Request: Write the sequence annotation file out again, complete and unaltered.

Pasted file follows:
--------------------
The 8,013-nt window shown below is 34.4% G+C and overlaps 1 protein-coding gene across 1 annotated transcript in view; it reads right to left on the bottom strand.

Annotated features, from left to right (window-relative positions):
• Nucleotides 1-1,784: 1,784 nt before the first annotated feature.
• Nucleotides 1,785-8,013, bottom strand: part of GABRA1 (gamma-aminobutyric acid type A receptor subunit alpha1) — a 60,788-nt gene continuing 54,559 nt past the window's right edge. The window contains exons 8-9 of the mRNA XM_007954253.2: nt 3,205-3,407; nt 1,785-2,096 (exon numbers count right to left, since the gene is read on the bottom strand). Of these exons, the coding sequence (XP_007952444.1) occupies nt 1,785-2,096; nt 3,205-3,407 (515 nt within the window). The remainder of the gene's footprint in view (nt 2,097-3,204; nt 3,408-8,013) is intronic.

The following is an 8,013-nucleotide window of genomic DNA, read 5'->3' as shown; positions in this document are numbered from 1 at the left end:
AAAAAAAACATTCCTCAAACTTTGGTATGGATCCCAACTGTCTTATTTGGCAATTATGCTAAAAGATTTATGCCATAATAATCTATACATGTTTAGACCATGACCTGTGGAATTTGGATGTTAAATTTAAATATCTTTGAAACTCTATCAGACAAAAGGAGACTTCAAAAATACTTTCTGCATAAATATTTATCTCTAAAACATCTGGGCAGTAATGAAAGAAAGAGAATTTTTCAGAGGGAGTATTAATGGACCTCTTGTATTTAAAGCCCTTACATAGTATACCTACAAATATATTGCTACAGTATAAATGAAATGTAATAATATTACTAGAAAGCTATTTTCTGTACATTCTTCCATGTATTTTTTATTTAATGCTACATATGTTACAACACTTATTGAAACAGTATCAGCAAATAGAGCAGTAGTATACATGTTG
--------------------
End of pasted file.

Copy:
The 8,013-nt window shown below is 34.4% G+C and overlaps 1 protein-coding gene across 1 annotated transcript in view; it reads right to left on the bottom strand.

Annotated features, from left to right (window-relative positions):
• Nucleotides 1-1,784: 1,784 nt before the first annotated feature.
• Nucleotides 1,785-8,013, bottom strand: part of GABRA1 (gamma-aminobutyric acid type A receptor subunit alpha1) — a 60,788-nt gene continuing 54,559 nt past the window's right edge. The window contains exons 8-9 of the mRNA XM_007954253.2: nt 3,205-3,407; nt 1,785-2,096 (exon numbers count right to left, since the gene is read on the bottom strand). Of these exons, the coding sequence (XP_007952444.1) occupies nt 1,785-2,096; nt 3,205-3,407 (515 nt within the window). The remainder of the gene's footprint in view (nt 2,097-3,204; nt 3,408-8,013) is intronic.

The following is an 8,013-nucleotide window of genomic DNA, read 5'->3' as shown; positions in this document are numbered from 1 at the left end:
AAAAAAAACATTCCTCAAACTTTGGTATGGATCCCAACTGTCTTATTTGGCAATTATGCTAAAAGATTTATGCCATAATAATCTATACATGTTTAGACCATGACCTGTGGAATTTGGATGTTAAATTTAAATATCTTTGAAACTCTATCAGACAAAAGGAGACTTCAAAAATACTTTCTGCATAAATATTTATCTCTAAAACATCTGGGCAGTAATGAAAGAAAGAGAATTTTTCAGAGGGAGTATTAATGGACCTCTTGTATTTAAAGCCCTTACATAGTATACCTACAAATATATTGCTACAGTATAAATGAAATGTAATAATATTACTAGAAAGCTATTTTCTGTACATTCTTCCATGTATTTTTTATTTAATGCTACATATGTTACAACACTTATTGAAACAGTATCAGCAAATAGAGCAGTAGTATACATGTTG